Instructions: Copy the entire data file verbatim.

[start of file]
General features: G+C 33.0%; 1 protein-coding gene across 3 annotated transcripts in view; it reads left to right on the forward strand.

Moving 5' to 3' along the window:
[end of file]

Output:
General features: G+C 33.0%; 1 protein-coding gene across 3 annotated transcripts in view; it reads left to right on the forward strand.

Moving 5' to 3' along the window: